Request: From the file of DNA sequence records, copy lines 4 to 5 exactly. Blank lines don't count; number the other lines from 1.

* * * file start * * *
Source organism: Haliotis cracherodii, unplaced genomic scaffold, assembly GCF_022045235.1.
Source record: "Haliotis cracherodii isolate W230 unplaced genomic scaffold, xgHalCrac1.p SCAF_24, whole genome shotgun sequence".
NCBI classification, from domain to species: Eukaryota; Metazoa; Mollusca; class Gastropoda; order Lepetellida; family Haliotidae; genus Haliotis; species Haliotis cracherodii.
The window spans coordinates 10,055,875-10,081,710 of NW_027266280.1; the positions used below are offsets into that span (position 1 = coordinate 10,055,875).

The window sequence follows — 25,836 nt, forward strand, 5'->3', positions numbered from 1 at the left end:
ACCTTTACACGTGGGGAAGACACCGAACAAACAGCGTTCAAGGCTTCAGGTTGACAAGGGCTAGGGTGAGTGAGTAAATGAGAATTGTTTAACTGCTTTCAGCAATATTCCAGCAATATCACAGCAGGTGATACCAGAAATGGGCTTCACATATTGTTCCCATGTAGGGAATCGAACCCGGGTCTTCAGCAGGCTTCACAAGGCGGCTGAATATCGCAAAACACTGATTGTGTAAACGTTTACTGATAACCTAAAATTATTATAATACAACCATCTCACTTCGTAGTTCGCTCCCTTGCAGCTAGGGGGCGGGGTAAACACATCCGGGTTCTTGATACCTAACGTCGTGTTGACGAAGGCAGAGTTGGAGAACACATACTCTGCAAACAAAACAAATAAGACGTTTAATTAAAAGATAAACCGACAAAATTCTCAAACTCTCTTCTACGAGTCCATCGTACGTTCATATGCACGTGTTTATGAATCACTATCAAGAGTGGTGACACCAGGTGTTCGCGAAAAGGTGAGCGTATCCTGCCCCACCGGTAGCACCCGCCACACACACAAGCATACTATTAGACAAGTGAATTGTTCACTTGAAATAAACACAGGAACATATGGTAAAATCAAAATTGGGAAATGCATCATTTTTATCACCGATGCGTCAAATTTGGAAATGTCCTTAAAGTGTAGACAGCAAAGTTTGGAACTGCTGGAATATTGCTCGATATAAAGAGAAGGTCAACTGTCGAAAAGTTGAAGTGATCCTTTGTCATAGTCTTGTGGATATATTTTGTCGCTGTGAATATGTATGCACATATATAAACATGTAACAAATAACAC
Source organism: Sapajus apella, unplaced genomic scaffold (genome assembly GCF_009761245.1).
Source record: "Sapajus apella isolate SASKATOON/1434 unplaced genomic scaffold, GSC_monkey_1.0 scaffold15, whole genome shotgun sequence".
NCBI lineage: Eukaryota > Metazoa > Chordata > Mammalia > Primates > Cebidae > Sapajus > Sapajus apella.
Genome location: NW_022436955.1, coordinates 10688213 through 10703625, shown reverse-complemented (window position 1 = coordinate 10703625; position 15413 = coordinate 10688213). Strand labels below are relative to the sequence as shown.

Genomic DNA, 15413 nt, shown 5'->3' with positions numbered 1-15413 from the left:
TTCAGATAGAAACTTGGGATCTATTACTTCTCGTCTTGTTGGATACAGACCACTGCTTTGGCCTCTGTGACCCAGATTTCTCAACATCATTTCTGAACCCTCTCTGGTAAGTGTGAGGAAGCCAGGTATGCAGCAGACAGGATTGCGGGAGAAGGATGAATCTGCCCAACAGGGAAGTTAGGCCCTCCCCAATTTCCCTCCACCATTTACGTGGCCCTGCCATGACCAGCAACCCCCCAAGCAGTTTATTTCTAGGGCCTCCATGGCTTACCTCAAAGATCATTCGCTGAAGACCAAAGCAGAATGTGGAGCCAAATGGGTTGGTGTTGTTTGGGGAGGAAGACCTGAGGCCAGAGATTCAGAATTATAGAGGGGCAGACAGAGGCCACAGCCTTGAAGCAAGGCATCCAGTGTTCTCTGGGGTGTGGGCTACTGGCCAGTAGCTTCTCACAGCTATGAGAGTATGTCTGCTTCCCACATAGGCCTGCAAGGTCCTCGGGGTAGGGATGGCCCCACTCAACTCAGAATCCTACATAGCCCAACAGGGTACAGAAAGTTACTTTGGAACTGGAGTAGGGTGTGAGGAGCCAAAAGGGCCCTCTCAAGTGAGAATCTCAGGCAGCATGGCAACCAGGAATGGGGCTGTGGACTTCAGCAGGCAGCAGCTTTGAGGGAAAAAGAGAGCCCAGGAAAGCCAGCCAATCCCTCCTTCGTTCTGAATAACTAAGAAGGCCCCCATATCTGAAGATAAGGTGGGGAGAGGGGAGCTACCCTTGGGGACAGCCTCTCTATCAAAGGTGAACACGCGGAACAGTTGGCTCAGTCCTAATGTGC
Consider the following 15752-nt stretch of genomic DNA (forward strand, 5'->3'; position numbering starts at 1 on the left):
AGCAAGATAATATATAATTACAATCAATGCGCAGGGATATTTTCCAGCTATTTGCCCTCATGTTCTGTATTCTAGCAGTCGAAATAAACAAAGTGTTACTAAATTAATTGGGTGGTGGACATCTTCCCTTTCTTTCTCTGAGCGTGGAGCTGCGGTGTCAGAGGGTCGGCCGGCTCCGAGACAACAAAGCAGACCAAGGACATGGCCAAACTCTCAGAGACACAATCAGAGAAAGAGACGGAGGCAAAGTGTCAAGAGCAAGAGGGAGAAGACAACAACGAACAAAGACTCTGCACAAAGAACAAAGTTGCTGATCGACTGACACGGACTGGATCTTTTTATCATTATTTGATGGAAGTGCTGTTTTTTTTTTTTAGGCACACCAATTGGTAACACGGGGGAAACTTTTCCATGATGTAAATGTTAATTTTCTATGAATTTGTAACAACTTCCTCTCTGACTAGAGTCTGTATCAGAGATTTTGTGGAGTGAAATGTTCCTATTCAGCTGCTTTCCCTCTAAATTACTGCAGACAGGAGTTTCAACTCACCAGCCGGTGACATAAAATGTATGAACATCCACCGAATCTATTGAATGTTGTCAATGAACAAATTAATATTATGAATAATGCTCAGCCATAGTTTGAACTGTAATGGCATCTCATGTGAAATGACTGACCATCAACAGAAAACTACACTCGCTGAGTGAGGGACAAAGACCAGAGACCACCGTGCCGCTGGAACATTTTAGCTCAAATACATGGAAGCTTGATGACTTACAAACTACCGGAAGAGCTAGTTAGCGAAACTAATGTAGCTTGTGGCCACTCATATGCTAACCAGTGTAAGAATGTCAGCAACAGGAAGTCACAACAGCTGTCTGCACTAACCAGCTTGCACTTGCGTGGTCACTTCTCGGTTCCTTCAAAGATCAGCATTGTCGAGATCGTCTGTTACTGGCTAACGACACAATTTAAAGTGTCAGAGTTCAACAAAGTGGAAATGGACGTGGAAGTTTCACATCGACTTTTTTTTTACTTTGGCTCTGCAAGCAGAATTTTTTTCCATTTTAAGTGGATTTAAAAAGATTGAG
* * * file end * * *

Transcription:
The window spans coordinates 10,055,875-10,081,710 of NW_027266280.1; the positions used below are offsets into that span (position 1 = coordinate 10,055,875).

The window sequence follows — 25,836 nt, forward strand, 5'->3', positions numbered from 1 at the left end: